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Thoroughly Modern Lily

Don’t confuse Lily Collins with the period heroines she often plays in movies, the Rules Don’t Apply star is very much a contemporary woman

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As Lily Collins slinks back into a deep brown leather sofa after the photo shoot she just completed, a beam of light catches a speck of glitter that remains in her eyelashes, creating an illusion of glamorous tears about to stream down her dewy cheeks. But if there’s any young woman with little reason to weep, it’s the 27-year-old actress who won the coveted lead role in Warren Beatty’s romantic drama Rules Don’t Apply, which could propel her to next level stardom when it opens November 23.

After all, as the daughter of British pop star Phil Collins and American antiques dealer Jill Tavelman, she had a rather privileged upbringing, spending her formative years in England before moving to Los Angeles at age five. She was presented as a debutante in Paris in 2007. As a broadcast journalism major at University of Southern California, she was recruited by Nickelodeon to report on the 2008 presidential election. She’s appeared in a string of popular films, including The Mortal Instruments: City of Bones and Mirror, Mirror, in which she made a picture-perfect Snow White. Her photogenic face landed her both a modeling career and a deal as ambassador for Lancôme cosmetics. Her lively social media accounts have millions of followers. 

Despite all the spoils of her stardom, Collins did find ways to connect to her Rules character Marla Mabrey, a naive and virtuous beauty pageant winner invited to Hollywood in 1958 for a screen test by eccentric billionaire Howard Hughes. “She’s very open with her emotions and frustrations and how she feels about her insecurities,” Collins says. “I think her strength and tenacity is something that I could relate to.”

She goes on to divulge that, although she has been performing since she was two, she waited until she had developed enough confidence to accept the rejection that inevitably comes with auditioning before pursuing a film career. “I knew, just like Marla, that it was what I wanted. I knew it would happen at some point, but I had to be patient,” she shares. When that time came, however, the offers soon followed: almost immediately, she was cast in the 2009 Oscar-winning The Blind Side.

It undoubtedly helps that Collins’ ethereal good looks recall Hollywood beauties of yesteryear, like Audrey Hepburn and Natalie Wood (who famously co-starred with and romanced Beatty). Surely, the resemblance didn’t go unnoticed by her director.

“He did say that I reminded him of Natalie,” she admits demurely, adding that this was something she actually wrote in her journal while making the film. “I couldn’t believe he said that. It’s such a huge compliment. To be in the same sentence as any of those women I greatly admire is a huge compliment.” 

The young actress was equally impressed with the 79-year-old Beatty, although he hadn’t made a film in 15 years. “One of my dad’s favorite films is Heaven Can Wait,” she remembers before noting that her mother unknowingly helped her research the time period at a young age. “My mom raised me watching a lot of classic films and knowing the history of L.A. and old Hollywood.”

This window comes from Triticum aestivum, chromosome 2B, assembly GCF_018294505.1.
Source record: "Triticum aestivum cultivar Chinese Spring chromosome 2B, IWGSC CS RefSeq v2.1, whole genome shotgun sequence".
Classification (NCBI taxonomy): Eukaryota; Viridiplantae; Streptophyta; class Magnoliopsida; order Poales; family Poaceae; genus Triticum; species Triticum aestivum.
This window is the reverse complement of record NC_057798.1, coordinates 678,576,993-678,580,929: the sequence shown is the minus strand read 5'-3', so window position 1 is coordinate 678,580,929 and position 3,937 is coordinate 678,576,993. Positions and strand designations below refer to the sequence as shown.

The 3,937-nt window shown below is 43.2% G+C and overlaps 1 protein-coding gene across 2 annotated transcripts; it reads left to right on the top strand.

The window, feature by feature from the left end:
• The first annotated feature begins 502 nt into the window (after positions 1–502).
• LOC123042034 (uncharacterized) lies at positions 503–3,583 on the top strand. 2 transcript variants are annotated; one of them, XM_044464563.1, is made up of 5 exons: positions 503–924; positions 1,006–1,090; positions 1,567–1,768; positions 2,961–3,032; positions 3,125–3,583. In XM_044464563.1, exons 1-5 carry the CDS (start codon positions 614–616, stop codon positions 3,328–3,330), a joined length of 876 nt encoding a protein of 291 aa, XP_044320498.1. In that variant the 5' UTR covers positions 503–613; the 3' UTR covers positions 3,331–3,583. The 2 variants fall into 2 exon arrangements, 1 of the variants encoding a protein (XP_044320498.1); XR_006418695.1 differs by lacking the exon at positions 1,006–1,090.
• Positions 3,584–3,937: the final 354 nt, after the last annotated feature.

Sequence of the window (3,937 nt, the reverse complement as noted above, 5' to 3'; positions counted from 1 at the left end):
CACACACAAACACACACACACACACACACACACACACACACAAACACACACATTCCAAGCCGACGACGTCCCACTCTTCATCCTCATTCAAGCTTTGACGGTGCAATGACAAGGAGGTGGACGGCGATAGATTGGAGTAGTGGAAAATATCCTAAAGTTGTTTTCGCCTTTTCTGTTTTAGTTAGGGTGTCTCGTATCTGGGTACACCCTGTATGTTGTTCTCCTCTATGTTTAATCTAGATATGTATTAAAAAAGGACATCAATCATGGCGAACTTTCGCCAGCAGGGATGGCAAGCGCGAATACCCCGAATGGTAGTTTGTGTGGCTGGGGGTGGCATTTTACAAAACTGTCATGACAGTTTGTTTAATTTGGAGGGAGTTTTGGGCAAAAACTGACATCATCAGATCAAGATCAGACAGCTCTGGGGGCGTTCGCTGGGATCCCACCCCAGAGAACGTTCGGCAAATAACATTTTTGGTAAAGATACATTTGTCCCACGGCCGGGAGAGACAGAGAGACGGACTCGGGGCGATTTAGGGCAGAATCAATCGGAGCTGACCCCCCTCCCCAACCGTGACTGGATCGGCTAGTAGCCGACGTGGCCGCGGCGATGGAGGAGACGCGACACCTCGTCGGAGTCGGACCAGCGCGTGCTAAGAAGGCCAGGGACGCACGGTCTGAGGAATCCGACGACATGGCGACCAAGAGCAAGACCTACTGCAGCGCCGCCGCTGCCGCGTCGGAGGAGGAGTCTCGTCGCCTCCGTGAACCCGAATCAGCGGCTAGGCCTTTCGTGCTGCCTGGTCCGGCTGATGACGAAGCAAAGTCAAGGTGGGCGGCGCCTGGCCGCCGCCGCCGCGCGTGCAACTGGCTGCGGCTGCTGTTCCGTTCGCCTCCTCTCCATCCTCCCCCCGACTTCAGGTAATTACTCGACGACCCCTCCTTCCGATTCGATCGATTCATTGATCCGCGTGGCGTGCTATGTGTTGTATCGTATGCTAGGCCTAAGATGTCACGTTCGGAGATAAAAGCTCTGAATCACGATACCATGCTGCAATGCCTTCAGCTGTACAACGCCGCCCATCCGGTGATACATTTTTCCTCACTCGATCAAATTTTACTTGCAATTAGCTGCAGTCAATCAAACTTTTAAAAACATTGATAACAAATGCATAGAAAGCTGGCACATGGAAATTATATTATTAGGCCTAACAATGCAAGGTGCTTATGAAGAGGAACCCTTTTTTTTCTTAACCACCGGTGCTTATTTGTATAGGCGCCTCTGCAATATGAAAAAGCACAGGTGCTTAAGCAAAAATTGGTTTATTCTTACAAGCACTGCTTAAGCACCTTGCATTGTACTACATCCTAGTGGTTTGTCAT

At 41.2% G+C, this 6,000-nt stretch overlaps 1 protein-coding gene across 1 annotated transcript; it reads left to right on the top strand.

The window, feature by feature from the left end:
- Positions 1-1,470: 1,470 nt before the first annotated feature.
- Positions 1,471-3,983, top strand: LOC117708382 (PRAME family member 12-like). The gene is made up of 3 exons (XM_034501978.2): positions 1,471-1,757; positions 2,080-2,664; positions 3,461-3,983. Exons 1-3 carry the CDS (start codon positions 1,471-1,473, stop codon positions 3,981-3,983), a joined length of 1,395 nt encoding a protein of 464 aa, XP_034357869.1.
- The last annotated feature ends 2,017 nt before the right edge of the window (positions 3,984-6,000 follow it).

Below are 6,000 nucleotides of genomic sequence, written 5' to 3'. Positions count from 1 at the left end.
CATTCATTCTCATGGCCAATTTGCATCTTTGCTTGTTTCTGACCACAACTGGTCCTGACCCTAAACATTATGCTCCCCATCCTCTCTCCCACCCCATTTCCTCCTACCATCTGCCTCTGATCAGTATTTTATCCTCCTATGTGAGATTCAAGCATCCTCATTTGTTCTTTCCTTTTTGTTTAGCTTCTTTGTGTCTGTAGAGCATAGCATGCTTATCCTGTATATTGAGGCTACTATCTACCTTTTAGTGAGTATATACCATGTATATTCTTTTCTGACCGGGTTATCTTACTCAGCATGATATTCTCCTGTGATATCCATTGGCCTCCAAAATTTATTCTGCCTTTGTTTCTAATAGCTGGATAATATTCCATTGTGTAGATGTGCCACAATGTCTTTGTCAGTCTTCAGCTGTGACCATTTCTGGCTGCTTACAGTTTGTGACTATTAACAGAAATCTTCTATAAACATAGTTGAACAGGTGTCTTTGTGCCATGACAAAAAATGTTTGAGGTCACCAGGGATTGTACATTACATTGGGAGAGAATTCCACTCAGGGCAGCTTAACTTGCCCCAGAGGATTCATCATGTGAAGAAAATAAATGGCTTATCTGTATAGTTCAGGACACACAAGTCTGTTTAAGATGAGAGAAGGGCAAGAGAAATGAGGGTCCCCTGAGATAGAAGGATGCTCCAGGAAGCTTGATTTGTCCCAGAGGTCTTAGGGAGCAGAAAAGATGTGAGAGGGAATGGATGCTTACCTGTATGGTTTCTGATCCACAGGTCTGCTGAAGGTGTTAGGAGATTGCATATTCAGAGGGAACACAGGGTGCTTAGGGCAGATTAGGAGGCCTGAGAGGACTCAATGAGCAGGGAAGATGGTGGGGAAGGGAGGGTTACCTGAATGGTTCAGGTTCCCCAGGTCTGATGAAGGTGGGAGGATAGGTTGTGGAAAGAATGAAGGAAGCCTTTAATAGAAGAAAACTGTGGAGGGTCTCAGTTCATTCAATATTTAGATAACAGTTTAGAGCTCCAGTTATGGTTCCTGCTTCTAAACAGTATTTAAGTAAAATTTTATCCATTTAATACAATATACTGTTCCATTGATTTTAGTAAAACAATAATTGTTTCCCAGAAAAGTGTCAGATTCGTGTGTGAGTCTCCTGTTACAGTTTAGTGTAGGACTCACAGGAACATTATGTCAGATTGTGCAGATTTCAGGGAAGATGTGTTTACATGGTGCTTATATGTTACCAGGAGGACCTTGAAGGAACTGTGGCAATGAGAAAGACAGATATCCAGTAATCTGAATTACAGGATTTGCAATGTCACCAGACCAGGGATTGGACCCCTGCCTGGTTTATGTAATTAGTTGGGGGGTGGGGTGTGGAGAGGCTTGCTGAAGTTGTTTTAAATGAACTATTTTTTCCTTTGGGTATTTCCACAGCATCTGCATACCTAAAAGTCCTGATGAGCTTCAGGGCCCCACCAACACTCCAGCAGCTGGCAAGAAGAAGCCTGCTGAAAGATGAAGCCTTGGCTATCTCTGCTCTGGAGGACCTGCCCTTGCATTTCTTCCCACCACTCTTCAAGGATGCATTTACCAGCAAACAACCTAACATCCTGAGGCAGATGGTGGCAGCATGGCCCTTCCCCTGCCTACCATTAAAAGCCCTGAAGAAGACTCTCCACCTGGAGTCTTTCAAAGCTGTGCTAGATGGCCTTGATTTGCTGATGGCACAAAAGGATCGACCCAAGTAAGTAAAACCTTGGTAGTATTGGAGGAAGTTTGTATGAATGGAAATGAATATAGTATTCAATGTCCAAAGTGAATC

Rules is a labor of love for Beatty, who has worked on the project sporadically since the 1970s. Collins discloses there was never a formal audition for her role. There were, however, months of meetings with Beatty, his wife Annette Bening (who plays Marla’s stern mother) and eventually costar Alden Ehrenreich, who’d already been cast as her character’s love interest.

Of Ehrenreich, who himself is on the fast track to superstardom thanks to his being cast as young Han Solo in an upcoming Star Wars prequel, Collins says their chemistry came naturally and instantly. “He has such a depth to him and at the same time he can be so lighthearted,” she reveals. “I got really lucky.”

She is already aware of how the nature of her work can compromise her anonymity. Collins recalls walking through an airport recently and seeing her face staring back at her from the huge Lancôme ads. “It’s very surreal,” she remarks, but she appreciates that the campaign represents a positive image for young women. “It’s about internal happiness and beauty and feeling good about yourself.”

Helping young girls to feel comfortable with themselves has also led Collins to work as an ambassador for Bystander Revolution, an anti-bullying organization. “I’ve always been a huge advocate of teens helping teens and speaking out on self confidence and body issues,” she states firmly. “I’m such a strong believer in open communication with young people to promote the idea that you are not alone in what you go through. I go through the same things you go through, even though you might not believe it. I’ve had my fair share of experiences and insecurities.”

Collins chooses characters that will expose new facets of herself. “I want to know that I’m going to be challenged and a little bit terrified and I’m going to be doing something I haven’t done before.”

With several other films already completed (including the thriller Okja, which costars Jake Gyllenhaal and Tilda Swinton), she’ll soon begin work opposite Matt Bomer on the Amazon series adaptation of F. Scott Fitzgerald’s unfinished novel The Last Tycoon, set in 1930s Hollywood. Although she’ll play yet another period heroine, she’s particularly excited about not knowing how the continuation of Fitzgerald’s story will unfold. “It interested me because I don’t really know my future, which is kind of fun,” she says of her character. Words that surely apply to Collins’s own life, too. 

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